"We wanted to see how Earth-like these rocky planets are. It turns out they are very Earth-like,” lead author Li Zeng, an astronomer from Harvard University, said in a statement. "We've only understood the Earth's structure for the past hundred years. Now we can calculate the structures of planets orbiting other stars, even though we can't visit them.”
What about icy worlds?
The study team said their process can also be applied to icy worlds, like Pluto or the various moons of Saturn and Jupiter. In fact, the team found that using the mass and size of Pluto, their model shows it is about one-third ice.
The one mitigating factor is that the model is based on the assumption that exoplanets have chemical make-ups similar to Earth. The team said this is a reasonable assumption due to the abundances of major chemical elements like iron and oxygen seen in nearby solar systems.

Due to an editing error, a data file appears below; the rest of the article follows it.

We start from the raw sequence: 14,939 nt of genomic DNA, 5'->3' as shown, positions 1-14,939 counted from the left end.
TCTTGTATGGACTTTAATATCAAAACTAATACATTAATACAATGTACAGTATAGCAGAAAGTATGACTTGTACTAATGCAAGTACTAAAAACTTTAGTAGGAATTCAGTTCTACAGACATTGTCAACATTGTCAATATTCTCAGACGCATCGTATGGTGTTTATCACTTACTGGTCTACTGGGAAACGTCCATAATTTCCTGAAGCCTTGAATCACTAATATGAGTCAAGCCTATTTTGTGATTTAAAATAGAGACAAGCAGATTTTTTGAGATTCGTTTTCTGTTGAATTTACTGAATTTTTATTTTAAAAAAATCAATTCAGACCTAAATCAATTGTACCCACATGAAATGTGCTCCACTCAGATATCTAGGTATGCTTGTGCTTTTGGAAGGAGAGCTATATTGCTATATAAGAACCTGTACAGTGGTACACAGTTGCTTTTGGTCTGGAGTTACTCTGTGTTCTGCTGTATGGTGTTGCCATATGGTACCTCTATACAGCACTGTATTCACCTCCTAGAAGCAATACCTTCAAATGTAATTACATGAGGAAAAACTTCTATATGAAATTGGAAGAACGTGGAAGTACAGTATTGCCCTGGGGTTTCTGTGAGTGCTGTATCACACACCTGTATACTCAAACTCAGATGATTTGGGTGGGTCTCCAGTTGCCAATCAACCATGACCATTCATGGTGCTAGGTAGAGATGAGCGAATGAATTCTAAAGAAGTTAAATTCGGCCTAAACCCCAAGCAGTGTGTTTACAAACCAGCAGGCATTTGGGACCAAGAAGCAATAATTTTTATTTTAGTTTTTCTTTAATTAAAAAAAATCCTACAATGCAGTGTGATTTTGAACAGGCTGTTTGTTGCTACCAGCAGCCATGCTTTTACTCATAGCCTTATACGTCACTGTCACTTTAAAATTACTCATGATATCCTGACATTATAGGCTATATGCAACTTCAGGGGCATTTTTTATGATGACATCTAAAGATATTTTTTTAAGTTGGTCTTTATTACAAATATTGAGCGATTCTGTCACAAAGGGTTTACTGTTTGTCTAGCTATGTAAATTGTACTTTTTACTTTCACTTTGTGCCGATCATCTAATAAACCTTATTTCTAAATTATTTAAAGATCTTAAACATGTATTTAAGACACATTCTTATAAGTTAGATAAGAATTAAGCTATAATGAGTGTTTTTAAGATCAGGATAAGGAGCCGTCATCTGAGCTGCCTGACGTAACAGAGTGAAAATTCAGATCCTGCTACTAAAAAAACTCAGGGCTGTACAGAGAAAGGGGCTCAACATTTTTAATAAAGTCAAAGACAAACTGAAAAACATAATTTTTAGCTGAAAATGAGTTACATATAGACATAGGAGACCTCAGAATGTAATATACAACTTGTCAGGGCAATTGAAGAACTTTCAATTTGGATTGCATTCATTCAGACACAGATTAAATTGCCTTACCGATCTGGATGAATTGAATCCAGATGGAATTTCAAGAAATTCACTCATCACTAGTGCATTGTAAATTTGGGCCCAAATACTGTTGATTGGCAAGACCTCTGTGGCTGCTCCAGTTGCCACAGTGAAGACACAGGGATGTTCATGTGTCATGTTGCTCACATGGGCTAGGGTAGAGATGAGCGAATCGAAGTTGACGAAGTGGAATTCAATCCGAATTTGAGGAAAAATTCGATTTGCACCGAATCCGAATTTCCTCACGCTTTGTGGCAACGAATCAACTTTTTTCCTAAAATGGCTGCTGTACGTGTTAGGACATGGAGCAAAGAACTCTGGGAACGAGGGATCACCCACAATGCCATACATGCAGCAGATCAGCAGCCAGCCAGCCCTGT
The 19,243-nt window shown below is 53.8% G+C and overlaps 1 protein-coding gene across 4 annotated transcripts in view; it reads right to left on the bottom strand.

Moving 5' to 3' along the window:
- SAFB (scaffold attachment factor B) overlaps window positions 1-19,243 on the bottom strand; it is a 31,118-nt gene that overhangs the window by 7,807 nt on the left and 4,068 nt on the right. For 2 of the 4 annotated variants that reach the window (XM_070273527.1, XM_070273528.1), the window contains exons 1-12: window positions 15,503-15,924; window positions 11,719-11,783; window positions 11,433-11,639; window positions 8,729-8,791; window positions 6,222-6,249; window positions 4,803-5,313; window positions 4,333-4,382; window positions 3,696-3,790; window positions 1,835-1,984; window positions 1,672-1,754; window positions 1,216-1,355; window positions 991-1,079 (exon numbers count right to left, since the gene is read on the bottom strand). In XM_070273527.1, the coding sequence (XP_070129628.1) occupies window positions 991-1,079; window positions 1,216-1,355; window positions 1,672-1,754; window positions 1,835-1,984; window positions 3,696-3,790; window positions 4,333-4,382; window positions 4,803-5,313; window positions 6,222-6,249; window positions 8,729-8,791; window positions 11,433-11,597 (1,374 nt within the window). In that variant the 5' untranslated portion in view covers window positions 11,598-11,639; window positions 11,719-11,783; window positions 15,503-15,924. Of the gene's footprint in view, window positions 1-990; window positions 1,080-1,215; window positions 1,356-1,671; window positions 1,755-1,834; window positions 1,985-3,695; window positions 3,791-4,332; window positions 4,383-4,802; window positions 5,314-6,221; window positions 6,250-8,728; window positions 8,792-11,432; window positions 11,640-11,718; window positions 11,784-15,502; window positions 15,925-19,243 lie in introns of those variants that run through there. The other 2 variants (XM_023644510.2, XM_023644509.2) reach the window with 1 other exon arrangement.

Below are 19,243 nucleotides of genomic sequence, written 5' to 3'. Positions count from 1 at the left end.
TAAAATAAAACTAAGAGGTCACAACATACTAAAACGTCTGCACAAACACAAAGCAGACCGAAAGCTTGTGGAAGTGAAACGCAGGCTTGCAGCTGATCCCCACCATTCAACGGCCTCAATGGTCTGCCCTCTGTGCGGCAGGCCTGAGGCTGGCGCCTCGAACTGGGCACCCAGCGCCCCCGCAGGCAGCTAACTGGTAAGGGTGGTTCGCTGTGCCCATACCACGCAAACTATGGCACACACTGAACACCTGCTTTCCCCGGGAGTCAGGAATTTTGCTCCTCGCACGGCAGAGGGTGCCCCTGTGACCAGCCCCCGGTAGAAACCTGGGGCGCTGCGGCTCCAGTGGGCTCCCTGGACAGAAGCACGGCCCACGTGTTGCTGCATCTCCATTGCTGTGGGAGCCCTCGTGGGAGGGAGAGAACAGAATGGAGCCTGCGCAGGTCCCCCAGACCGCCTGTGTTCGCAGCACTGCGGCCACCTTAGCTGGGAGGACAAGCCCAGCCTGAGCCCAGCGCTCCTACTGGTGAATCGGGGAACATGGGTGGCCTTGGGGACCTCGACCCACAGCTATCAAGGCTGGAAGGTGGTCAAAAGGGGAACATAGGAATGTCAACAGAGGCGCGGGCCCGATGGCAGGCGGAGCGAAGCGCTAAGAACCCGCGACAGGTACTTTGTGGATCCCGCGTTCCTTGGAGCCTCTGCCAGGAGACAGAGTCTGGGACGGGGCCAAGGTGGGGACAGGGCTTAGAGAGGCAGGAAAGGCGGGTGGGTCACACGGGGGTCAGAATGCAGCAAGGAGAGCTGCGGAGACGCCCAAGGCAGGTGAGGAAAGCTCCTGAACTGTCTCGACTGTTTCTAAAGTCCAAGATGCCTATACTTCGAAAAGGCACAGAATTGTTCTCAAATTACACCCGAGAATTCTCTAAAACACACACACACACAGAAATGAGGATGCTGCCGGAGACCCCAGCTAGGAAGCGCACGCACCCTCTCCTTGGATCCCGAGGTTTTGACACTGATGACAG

However, planets developing metal-rich areas of the galaxy could have different interior structures, the study team admitted. The research team said it plans to examine these and other questions in upcoming research projects.
Feature Image: This artist's illustration compares the interior structures of Earth (left) with the exoplanet Kepler-93b (right), which is one and a half times the size of Earth and 4 times as massive. New research finds that rocky worlds share similar structures, with a core containing about a third of the planet's mass, surrounded by a mantle and topped by a thin crust. (Credit: M. Weiss/CfA)
on: Today at 05:48 AM
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February 9, 2016